Always remember “how” matters for you as well so hold yourself to those very high standards too.

Unleash the Power of Your People

I have been around long enough to see buzz-words come and go. Now as it turns out I’ve been around long enough to see some of them that came and went come back again. 

 

One of those words is empowerment. 

 

A couple of decades ago it was said that the Boomer Generation wanted to be empowered to think for themselves and make some decisions. They wanted to feel as if they mattered. They needed to know that their thoughts and opinions carried a little weight….even at their places of employment. 

 

Consultants blanketed companies sharing this wisdom with anyone who would listen. (and pay for it) The business leaders of the day quickly adopted this word as a kind of cure-all for whatever was ailing their organization. 

 

The word hung around for a long time; until people figured out that telling someone they were empowered and actually empowering them were two very different things. 

 

The word faded a bit from prominence but never went away completely. Some organizations were actually successful in empowering their people. For most however it was more of a rallying cry than an actual business strategy.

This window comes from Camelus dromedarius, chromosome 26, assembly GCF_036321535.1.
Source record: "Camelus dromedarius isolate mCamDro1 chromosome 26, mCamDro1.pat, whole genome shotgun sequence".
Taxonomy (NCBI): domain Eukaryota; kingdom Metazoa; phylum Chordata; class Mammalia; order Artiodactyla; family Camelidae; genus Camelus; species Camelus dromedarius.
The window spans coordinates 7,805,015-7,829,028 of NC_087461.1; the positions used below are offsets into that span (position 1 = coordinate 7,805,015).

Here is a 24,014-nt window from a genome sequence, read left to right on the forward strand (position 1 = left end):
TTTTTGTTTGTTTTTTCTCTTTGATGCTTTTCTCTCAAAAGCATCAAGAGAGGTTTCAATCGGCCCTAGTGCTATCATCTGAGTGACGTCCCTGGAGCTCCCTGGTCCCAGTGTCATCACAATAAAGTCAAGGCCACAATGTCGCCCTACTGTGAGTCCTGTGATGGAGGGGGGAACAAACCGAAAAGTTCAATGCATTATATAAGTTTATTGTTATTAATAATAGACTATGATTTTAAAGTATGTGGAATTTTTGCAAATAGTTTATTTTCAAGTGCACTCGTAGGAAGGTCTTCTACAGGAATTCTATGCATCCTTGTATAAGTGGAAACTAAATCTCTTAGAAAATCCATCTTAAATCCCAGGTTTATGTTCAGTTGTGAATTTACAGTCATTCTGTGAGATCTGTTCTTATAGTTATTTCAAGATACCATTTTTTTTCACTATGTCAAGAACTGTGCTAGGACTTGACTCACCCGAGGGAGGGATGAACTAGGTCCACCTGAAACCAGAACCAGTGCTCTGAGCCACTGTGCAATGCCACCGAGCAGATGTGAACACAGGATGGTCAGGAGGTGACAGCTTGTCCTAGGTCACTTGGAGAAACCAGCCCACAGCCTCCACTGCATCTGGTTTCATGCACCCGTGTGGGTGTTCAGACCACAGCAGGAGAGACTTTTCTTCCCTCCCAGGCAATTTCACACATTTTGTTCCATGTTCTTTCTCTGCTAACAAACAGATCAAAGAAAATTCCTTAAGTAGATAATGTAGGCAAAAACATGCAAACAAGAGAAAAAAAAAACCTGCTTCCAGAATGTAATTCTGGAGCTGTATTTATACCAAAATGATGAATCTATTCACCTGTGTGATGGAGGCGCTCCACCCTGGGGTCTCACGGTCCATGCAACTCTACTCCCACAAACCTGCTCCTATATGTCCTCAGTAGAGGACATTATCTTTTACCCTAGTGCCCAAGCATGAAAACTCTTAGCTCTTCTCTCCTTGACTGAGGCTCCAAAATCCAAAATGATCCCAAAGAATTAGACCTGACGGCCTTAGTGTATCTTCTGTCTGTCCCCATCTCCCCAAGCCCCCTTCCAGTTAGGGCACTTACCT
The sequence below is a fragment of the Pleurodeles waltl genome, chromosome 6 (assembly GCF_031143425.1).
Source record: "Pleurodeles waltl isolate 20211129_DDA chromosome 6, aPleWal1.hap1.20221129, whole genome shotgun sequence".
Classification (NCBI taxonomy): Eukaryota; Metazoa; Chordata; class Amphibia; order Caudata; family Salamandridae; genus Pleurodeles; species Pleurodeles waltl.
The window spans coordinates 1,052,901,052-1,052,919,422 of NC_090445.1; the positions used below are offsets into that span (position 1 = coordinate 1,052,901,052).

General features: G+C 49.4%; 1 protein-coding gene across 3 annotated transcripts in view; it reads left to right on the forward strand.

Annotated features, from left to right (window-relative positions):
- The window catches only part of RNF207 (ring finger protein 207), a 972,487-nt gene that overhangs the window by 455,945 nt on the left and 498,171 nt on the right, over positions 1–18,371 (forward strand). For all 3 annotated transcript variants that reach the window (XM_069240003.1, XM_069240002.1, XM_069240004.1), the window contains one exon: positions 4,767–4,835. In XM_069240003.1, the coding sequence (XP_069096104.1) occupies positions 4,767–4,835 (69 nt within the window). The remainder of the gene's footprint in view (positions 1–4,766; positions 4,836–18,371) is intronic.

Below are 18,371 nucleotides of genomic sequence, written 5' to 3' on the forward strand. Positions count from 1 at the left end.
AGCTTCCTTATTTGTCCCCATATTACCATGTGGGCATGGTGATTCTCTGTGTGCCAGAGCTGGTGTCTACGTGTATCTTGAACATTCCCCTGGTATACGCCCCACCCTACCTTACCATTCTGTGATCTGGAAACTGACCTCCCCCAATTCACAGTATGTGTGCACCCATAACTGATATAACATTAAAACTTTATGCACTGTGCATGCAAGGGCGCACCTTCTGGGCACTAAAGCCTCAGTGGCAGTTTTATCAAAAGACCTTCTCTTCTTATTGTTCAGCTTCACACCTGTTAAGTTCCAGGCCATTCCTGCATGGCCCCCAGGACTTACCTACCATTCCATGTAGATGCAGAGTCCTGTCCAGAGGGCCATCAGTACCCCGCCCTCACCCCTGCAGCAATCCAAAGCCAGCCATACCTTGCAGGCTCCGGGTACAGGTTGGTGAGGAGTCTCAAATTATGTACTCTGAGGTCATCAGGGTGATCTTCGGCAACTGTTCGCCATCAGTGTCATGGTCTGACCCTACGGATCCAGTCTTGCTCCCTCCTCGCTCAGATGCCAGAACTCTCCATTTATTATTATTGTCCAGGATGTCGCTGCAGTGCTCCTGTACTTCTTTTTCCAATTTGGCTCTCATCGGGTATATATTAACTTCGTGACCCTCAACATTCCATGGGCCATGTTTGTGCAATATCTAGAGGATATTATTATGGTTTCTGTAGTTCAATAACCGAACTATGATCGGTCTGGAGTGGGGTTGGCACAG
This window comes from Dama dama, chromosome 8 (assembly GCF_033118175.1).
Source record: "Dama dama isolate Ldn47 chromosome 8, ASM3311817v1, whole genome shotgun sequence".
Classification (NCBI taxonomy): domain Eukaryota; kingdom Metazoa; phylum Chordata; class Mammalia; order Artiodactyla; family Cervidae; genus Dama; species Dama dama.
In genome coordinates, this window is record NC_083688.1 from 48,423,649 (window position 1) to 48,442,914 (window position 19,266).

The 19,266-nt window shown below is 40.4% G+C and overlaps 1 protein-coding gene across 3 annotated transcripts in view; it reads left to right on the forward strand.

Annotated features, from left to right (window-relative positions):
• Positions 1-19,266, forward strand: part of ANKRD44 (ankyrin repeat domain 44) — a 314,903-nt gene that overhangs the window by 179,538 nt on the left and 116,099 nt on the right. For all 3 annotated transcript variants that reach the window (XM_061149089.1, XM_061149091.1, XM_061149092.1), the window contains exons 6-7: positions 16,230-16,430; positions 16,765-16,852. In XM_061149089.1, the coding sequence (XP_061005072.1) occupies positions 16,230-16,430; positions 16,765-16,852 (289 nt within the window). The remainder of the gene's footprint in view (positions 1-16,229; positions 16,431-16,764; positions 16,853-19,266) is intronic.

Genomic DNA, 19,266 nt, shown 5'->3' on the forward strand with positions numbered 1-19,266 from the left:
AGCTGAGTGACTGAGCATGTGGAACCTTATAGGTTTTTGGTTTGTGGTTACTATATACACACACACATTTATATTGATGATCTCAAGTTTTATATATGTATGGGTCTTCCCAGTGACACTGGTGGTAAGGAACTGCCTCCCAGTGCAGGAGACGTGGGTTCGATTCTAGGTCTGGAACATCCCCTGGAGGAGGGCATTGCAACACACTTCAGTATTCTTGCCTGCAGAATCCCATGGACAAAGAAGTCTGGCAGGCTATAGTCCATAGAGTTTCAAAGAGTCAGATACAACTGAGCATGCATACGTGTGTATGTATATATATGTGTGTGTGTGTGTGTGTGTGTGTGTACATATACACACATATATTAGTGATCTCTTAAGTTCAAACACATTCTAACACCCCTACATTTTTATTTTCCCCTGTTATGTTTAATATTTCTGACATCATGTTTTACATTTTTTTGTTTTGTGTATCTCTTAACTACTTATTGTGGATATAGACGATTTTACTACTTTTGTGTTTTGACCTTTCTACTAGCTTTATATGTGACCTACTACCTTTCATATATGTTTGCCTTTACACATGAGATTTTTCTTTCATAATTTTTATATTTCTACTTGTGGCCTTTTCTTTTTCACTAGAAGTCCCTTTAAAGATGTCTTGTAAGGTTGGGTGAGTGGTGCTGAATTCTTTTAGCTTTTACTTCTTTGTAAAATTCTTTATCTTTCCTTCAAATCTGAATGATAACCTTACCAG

With all of the “what do Millennials want” research going on the empowerment word is again buzzing about organizations like bees in a flower garden. The research seems to show that one of the key strategies to engage the Millennial generation is to empower them. 

 

So here we go again. Or do we? 

 

My own, albeit somewhat limited, experience with Millennials tells me that they won’t be fooled by mere words. They don’t just want to be empowered, they need to be empowered. They need to matter, they need to make a difference. 

 

If they are not challenged and given the opportunity to grow at the job they have then they will find another place to work. A place that will challenge and empower them. There may not have been plentiful opportunities for Boomers to change jobs 20 years ago but there are tons of opportunities today. If your Millennial employees are not challenged and empowered, for real, they will simply leave.